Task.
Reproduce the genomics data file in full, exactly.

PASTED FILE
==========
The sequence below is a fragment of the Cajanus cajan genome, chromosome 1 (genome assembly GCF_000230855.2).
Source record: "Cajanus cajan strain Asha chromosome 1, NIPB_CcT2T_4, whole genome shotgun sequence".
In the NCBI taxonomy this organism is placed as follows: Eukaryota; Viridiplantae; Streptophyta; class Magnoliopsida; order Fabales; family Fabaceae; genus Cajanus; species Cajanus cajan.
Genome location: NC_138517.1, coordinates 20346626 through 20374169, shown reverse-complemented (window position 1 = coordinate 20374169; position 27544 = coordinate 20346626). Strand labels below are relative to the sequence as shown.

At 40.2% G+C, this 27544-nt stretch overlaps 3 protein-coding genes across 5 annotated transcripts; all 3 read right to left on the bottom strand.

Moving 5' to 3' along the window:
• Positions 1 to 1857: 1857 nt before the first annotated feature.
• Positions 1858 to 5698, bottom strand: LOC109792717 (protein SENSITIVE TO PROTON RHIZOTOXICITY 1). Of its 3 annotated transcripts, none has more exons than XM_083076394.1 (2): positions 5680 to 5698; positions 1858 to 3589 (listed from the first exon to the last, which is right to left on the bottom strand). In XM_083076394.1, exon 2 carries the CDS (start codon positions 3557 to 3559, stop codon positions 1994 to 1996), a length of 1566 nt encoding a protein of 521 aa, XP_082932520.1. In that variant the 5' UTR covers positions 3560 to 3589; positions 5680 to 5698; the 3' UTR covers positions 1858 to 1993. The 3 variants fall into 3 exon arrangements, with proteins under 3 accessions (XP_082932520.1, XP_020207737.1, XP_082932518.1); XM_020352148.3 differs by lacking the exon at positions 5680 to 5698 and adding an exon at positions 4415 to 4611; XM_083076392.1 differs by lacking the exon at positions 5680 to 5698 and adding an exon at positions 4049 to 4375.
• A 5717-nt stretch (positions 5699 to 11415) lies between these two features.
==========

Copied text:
The sequence below is a fragment of the Cajanus cajan genome, chromosome 1 (genome assembly GCF_000230855.2).
Source record: "Cajanus cajan strain Asha chromosome 1, NIPB_CcT2T_4, whole genome shotgun sequence".
In the NCBI taxonomy this organism is placed as follows: Eukaryota; Viridiplantae; Streptophyta; class Magnoliopsida; order Fabales; family Fabaceae; genus Cajanus; species Cajanus cajan.
Genome location: NC_138517.1, coordinates 20346626 through 20374169, shown reverse-complemented (window position 1 = coordinate 20374169; position 27544 = coordinate 20346626). Strand labels below are relative to the sequence as shown.

At 40.2% G+C, this 27544-nt stretch overlaps 3 protein-coding genes across 5 annotated transcripts; all 3 read right to left on the bottom strand.

Moving 5' to 3' along the window:
• Positions 1 to 1857: 1857 nt before the first annotated feature.
• Positions 1858 to 5698, bottom strand: LOC109792717 (protein SENSITIVE TO PROTON RHIZOTOXICITY 1). Of its 3 annotated transcripts, none has more exons than XM_083076394.1 (2): positions 5680 to 5698; positions 1858 to 3589 (listed from the first exon to the last, which is right to left on the bottom strand). In XM_083076394.1, exon 2 carries the CDS (start codon positions 3557 to 3559, stop codon positions 1994 to 1996), a length of 1566 nt encoding a protein of 521 aa, XP_082932520.1. In that variant the 5' UTR covers positions 3560 to 3589; positions 5680 to 5698; the 3' UTR covers positions 1858 to 1993. The 3 variants fall into 3 exon arrangements, with proteins under 3 accessions (XP_082932520.1, XP_020207737.1, XP_082932518.1); XM_020352148.3 differs by lacking the exon at positions 5680 to 5698 and adding an exon at positions 4415 to 4611; XM_083076392.1 differs by lacking the exon at positions 5680 to 5698 and adding an exon at positions 4049 to 4375.
• A 5717-nt stretch (positions 5699 to 11415) lies between these two features.